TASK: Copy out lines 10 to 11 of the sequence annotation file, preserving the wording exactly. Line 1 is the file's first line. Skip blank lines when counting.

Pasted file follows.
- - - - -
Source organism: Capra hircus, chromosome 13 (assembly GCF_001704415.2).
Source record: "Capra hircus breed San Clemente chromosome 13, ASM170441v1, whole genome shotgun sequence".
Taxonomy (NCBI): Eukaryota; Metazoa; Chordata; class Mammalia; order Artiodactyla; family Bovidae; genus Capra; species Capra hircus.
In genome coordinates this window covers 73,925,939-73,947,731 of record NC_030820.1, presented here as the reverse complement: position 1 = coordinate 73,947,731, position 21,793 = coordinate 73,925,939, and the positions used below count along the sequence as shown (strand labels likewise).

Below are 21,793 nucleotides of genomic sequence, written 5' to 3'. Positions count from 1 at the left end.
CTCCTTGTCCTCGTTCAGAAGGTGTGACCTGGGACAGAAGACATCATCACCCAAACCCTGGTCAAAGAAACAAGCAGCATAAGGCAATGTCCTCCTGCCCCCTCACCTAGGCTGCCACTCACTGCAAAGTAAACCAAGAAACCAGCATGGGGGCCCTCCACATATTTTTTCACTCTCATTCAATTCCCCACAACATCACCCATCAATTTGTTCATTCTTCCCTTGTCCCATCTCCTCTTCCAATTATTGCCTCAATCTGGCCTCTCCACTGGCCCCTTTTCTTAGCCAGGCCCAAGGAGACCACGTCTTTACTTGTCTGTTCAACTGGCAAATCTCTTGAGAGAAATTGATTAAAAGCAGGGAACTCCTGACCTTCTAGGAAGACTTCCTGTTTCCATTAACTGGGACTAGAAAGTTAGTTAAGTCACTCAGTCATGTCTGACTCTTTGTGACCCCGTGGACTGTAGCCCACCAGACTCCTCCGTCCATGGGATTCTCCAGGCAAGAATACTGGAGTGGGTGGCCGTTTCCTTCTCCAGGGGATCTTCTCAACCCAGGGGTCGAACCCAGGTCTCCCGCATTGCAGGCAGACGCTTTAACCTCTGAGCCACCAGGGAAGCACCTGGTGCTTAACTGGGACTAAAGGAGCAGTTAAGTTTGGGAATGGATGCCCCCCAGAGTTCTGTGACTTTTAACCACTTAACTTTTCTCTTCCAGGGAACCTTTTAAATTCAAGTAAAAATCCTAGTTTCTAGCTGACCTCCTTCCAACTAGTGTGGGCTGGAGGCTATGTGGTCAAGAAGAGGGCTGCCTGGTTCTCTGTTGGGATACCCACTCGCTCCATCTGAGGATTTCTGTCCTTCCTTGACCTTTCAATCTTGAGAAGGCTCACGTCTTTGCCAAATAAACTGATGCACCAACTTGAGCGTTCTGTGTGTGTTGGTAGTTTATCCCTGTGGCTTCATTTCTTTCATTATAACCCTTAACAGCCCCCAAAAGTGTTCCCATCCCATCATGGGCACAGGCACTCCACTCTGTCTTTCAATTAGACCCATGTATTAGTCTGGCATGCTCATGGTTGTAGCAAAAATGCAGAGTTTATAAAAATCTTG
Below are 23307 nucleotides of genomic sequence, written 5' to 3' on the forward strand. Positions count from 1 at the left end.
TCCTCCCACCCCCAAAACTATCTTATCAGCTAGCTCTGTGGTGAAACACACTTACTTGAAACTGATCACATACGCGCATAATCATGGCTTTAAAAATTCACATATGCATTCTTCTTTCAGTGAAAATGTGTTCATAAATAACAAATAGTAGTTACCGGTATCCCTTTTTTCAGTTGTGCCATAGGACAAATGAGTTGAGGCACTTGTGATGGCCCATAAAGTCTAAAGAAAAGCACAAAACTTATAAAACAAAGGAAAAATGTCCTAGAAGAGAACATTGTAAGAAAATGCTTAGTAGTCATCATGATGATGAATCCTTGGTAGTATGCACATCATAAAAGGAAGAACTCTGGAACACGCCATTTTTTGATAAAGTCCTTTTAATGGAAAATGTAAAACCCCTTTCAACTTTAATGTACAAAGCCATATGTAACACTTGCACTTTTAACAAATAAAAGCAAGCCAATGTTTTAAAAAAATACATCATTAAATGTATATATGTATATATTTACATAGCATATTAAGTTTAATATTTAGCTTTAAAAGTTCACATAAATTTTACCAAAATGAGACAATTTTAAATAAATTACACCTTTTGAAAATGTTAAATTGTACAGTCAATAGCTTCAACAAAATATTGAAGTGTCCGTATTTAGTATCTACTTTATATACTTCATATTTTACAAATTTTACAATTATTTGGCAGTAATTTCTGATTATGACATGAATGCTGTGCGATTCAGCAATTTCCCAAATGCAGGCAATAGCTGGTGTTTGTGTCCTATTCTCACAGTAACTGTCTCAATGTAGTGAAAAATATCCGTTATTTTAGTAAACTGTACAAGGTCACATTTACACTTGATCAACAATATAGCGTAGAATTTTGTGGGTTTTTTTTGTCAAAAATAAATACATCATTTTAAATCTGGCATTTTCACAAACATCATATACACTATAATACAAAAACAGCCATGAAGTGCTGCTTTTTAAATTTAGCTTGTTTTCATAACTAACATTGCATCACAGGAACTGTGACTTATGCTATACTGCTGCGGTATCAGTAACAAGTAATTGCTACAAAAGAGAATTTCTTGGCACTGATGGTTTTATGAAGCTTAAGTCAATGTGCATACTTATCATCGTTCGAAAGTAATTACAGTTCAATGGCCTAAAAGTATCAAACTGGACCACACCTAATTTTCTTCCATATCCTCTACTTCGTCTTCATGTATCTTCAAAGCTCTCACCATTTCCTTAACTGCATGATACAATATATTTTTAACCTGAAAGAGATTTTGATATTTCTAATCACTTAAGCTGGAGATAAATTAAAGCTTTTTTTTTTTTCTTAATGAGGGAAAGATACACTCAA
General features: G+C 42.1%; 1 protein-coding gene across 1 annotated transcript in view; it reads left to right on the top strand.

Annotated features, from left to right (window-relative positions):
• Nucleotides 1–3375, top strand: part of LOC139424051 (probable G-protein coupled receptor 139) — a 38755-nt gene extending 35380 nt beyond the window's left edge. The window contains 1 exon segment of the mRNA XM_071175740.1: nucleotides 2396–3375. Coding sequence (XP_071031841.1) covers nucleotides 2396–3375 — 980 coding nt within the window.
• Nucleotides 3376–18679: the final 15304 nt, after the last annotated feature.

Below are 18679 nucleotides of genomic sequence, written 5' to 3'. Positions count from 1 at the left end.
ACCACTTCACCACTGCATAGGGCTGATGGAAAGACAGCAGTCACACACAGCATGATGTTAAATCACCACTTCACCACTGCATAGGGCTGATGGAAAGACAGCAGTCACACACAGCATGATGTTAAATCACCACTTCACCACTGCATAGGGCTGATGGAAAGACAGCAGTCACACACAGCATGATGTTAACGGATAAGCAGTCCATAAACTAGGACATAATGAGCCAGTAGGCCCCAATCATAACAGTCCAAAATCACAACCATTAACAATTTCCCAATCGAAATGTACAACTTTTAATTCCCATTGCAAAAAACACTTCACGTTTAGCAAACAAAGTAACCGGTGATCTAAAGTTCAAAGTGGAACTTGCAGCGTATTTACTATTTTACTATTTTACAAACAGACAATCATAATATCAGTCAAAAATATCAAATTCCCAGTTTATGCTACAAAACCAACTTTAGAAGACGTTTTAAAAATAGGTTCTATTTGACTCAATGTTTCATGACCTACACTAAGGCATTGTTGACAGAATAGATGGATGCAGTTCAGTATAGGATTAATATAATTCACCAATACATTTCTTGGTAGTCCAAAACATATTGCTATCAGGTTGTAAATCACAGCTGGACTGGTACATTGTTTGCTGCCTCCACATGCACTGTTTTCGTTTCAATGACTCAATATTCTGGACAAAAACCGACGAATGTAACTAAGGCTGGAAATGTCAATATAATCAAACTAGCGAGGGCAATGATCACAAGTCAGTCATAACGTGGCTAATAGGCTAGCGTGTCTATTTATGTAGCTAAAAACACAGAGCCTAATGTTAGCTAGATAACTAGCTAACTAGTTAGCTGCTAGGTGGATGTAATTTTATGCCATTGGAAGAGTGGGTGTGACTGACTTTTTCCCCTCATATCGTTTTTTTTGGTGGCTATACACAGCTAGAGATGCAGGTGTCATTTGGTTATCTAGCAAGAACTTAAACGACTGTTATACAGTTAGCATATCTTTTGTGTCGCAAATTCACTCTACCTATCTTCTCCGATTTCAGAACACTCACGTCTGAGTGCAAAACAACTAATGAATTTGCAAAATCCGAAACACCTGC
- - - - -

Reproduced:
Annotated features, from left to right (window-relative positions):
• Nucleotides 1–3375, top strand: part of LOC139424051 (probable G-protein coupled receptor 139) — a 38755-nt gene extending 35380 nt beyond the window's left edge. The window contains 1 exon segment of the mRNA XM_071175740.1: nucleotides 2396–3375. Coding sequence (XP_071031841.1) covers nucleotides 2396–3375 — 980 coding nt within the window.